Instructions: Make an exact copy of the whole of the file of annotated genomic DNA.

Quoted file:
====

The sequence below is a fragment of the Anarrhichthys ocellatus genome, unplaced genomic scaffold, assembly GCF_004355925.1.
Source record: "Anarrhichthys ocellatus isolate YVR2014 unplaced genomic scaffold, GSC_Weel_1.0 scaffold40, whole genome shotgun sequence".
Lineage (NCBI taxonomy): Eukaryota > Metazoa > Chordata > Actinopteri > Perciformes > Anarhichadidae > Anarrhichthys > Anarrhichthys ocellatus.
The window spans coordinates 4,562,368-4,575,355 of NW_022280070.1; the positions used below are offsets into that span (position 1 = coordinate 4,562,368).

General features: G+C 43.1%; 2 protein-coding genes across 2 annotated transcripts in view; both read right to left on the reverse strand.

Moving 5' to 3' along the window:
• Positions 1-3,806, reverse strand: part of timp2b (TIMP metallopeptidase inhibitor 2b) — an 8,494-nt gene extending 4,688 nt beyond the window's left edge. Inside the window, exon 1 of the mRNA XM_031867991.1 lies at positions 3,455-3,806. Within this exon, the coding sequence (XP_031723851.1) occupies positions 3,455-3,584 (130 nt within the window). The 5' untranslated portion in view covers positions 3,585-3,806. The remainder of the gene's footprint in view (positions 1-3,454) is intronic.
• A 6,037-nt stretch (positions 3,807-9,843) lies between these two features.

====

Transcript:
The sequence below is a fragment of the Anarrhichthys ocellatus genome, unplaced genomic scaffold, assembly GCF_004355925.1.
Source record: "Anarrhichthys ocellatus isolate YVR2014 unplaced genomic scaffold, GSC_Weel_1.0 scaffold40, whole genome shotgun sequence".
Lineage (NCBI taxonomy): Eukaryota > Metazoa > Chordata > Actinopteri > Perciformes > Anarhichadidae > Anarrhichthys > Anarrhichthys ocellatus.
The window spans coordinates 4,562,368-4,575,355 of NW_022280070.1; the positions used below are offsets into that span (position 1 = coordinate 4,562,368).

General features: G+C 43.1%; 2 protein-coding genes across 2 annotated transcripts in view; both read right to left on the reverse strand.

Moving 5' to 3' along the window:
• Positions 1-3,806, reverse strand: part of timp2b (TIMP metallopeptidase inhibitor 2b) — an 8,494-nt gene extending 4,688 nt beyond the window's left edge. Inside the window, exon 1 of the mRNA XM_031867991.1 lies at positions 3,455-3,806. Within this exon, the coding sequence (XP_031723851.1) occupies positions 3,455-3,584 (130 nt within the window). The 5' untranslated portion in view covers positions 3,585-3,806. The remainder of the gene's footprint in view (positions 1-3,454) is intronic.
• A 6,037-nt stretch (positions 3,807-9,843) lies between these two features.